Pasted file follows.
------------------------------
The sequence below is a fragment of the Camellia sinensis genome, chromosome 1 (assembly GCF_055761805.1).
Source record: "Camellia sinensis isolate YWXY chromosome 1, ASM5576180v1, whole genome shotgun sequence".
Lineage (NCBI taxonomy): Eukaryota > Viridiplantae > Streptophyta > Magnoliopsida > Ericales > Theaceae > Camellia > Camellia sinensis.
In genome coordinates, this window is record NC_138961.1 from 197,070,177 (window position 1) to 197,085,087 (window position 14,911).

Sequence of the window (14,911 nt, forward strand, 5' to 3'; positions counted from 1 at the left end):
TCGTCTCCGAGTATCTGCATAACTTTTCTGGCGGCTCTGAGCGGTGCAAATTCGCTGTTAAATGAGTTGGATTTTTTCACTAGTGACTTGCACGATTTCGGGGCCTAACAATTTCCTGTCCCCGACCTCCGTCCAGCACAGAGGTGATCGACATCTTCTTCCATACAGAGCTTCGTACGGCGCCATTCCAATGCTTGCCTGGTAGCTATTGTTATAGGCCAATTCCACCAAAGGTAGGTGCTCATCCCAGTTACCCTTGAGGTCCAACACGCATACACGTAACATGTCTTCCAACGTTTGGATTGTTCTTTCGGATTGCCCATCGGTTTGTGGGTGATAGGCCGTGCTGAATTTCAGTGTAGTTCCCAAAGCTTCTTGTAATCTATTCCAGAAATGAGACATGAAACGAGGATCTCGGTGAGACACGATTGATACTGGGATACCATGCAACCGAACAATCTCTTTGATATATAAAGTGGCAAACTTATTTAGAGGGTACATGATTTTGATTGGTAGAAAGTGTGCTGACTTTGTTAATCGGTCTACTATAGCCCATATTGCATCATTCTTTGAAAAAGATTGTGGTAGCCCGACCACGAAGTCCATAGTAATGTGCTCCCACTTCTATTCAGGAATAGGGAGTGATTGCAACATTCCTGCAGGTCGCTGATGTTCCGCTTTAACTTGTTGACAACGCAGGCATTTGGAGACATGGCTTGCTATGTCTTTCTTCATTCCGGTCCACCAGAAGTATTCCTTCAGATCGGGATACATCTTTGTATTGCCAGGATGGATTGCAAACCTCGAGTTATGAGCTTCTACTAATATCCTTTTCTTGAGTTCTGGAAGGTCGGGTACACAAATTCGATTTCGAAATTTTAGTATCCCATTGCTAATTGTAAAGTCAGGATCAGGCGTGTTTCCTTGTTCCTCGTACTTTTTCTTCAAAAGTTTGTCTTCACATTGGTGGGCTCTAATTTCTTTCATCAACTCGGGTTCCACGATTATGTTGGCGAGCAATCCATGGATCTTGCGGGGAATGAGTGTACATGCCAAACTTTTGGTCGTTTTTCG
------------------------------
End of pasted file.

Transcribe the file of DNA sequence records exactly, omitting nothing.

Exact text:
The sequence below is a fragment of the Camellia sinensis genome, chromosome 1 (assembly GCF_055761805.1).
Source record: "Camellia sinensis isolate YWXY chromosome 1, ASM5576180v1, whole genome shotgun sequence".
Lineage (NCBI taxonomy): Eukaryota > Viridiplantae > Streptophyta > Magnoliopsida > Ericales > Theaceae > Camellia > Camellia sinensis.
In genome coordinates, this window is record NC_138961.1 from 197,070,177 (window position 1) to 197,085,087 (window position 14,911).

Sequence of the window (14,911 nt, forward strand, 5' to 3'; positions counted from 1 at the left end):
TCGTCTCCGAGTATCTGCATAACTTTTCTGGCGGCTCTGAGCGGTGCAAATTCGCTGTTAAATGAGTTGGATTTTTTCACTAGTGACTTGCACGATTTCGGGGCCTAACAATTTCCTGTCCCCGACCTCCGTCCAGCACAGAGGTGATCGACATCTTCTTCCATACAGAGCTTCGTACGGCGCCATTCCAATGCTTGCCTGGTAGCTATTGTTATAGGCCAATTCCACCAAAGGTAGGTGCTCATCCCAGTTACCCTTGAGGTCCAACACGCATACACGTAACATGTCTTCCAACGTTTGGATTGTTCTTTCGGATTGCCCATCGGTTTGTGGGTGATAGGCCGTGCTGAATTTCAGTGTAGTTCCCAAAGCTTCTTGTAATCTATTCCAGAAATGAGACATGAAACGAGGATCTCGGTGAGACACGATTGATACTGGGATACCATGCAACCGAACAATCTCTTTGATATATAAAGTGGCAAACTTATTTAGAGGGTACATGATTTTGATTGGTAGAAAGTGTGCTGACTTTGTTAATCGGTCTACTATAGCCCATATTGCATCATTCTTTGAAAAAGATTGTGGTAGCCCGACCACGAAGTCCATAGTAATGTGCTCCCACTTCTATTCAGGAATAGGGAGTGATTGCAACATTCCTGCAGGTCGCTGATGTTCCGCTTTAACTTGTTGACAACGCAGGCATTTGGAGACATGGCTTGCTATGTCTTTCTTCATTCCGGTCCACCAGAAGTATTCCTTCAGATCGGGATACATCTTTGTATTGCCAGGATGGATTGCAAACCTCGAGTTATGAGCTTCTACTAATATCCTTTTCTTGAGTTCTGGAAGGTCGGGTACACAAATTCGATTTCGAAATTTTAGTATCCCATTGCTAATTGTAAAGTCAGGATCAGGCGTGTTTCCTTGTTCCTCGTACTTTTTCTTCAAAAGTTTGTCTTCACATTGGTGGGCTCTAATTTCTTTCATCAACTCGGGTTCCACGATTATGTTGGCGAGCAATCCATGGATCTTGCGGGGAATGAGTGTACATGCCAAACTTTTGGTCGTTTTTCG